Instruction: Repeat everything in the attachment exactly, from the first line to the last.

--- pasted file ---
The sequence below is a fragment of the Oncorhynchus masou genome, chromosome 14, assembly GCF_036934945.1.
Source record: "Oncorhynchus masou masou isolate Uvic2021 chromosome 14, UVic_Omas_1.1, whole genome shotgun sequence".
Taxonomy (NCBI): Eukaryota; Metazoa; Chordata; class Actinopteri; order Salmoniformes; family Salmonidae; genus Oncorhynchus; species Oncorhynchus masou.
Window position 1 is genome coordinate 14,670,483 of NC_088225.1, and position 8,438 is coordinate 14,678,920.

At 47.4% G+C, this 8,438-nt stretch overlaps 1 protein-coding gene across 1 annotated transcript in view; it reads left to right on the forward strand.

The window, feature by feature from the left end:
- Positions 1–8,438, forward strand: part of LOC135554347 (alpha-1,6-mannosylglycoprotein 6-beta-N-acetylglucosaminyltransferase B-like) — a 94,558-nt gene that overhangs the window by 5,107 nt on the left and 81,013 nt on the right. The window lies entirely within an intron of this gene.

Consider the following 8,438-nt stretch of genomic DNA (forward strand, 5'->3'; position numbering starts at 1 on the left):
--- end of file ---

The sequence below is a fragment of the Oncorhynchus masou genome, chromosome 14, assembly GCF_036934945.1.
Source record: "Oncorhynchus masou masou isolate Uvic2021 chromosome 14, UVic_Omas_1.1, whole genome shotgun sequence".
Taxonomy (NCBI): Eukaryota; Metazoa; Chordata; class Actinopteri; order Salmoniformes; family Salmonidae; genus Oncorhynchus; species Oncorhynchus masou.
Window position 1 is genome coordinate 14,670,483 of NC_088225.1, and position 8,438 is coordinate 14,678,920.

At 47.4% G+C, this 8,438-nt stretch overlaps 1 protein-coding gene across 1 annotated transcript in view; it reads left to right on the forward strand.

The window, feature by feature from the left end:
- Positions 1–8,438, forward strand: part of LOC135554347 (alpha-1,6-mannosylglycoprotein 6-beta-N-acetylglucosaminyltransferase B-like) — a 94,558-nt gene that overhangs the window by 5,107 nt on the left and 81,013 nt on the right. The window lies entirely within an intron of this gene.

Consider the following 8,438-nt stretch of genomic DNA (forward strand, 5'->3'; position numbering starts at 1 on the left):